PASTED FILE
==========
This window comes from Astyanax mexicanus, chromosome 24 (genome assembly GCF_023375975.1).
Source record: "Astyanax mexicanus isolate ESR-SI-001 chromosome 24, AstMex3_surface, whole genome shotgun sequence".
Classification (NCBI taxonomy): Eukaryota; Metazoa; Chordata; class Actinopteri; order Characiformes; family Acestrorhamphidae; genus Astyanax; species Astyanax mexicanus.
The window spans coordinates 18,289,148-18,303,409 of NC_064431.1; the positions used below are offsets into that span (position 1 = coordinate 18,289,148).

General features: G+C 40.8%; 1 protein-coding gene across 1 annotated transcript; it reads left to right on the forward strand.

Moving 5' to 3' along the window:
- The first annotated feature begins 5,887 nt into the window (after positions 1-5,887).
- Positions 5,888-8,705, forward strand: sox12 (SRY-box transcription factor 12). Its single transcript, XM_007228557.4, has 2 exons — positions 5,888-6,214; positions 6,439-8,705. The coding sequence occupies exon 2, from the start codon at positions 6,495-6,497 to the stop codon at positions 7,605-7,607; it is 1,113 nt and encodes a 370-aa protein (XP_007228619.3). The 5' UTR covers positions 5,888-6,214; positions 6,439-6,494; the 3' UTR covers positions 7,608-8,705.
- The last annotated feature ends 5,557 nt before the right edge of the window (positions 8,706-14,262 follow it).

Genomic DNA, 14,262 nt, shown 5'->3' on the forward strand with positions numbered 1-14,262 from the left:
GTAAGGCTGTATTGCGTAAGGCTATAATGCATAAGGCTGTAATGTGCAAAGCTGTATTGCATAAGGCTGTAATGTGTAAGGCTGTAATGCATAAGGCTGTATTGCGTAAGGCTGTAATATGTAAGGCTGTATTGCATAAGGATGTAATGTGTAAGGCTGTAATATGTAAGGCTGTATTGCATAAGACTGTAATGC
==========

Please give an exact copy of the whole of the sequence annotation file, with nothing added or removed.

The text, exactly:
This window comes from Astyanax mexicanus, chromosome 24 (genome assembly GCF_023375975.1).
Source record: "Astyanax mexicanus isolate ESR-SI-001 chromosome 24, AstMex3_surface, whole genome shotgun sequence".
Classification (NCBI taxonomy): Eukaryota; Metazoa; Chordata; class Actinopteri; order Characiformes; family Acestrorhamphidae; genus Astyanax; species Astyanax mexicanus.
The window spans coordinates 18,289,148-18,303,409 of NC_064431.1; the positions used below are offsets into that span (position 1 = coordinate 18,289,148).

General features: G+C 40.8%; 1 protein-coding gene across 1 annotated transcript; it reads left to right on the forward strand.

Moving 5' to 3' along the window:
- The first annotated feature begins 5,887 nt into the window (after positions 1-5,887).
- Positions 5,888-8,705, forward strand: sox12 (SRY-box transcription factor 12). Its single transcript, XM_007228557.4, has 2 exons — positions 5,888-6,214; positions 6,439-8,705. The coding sequence occupies exon 2, from the start codon at positions 6,495-6,497 to the stop codon at positions 7,605-7,607; it is 1,113 nt and encodes a 370-aa protein (XP_007228619.3). The 5' UTR covers positions 5,888-6,214; positions 6,439-6,494; the 3' UTR covers positions 7,608-8,705.
- The last annotated feature ends 5,557 nt before the right edge of the window (positions 8,706-14,262 follow it).

Genomic DNA, 14,262 nt, shown 5'->3' on the forward strand with positions numbered 1-14,262 from the left:
GTAAGGCTGTATTGCGTAAGGCTATAATGCATAAGGCTGTAATGTGCAAAGCTGTATTGCATAAGGCTGTAATGTGTAAGGCTGTAATGCATAAGGCTGTATTGCGTAAGGCTGTAATATGTAAGGCTGTATTGCATAAGGATGTAATGTGTAAGGCTGTAATATGTAAGGCTGTATTGCATAAGACTGTAATGC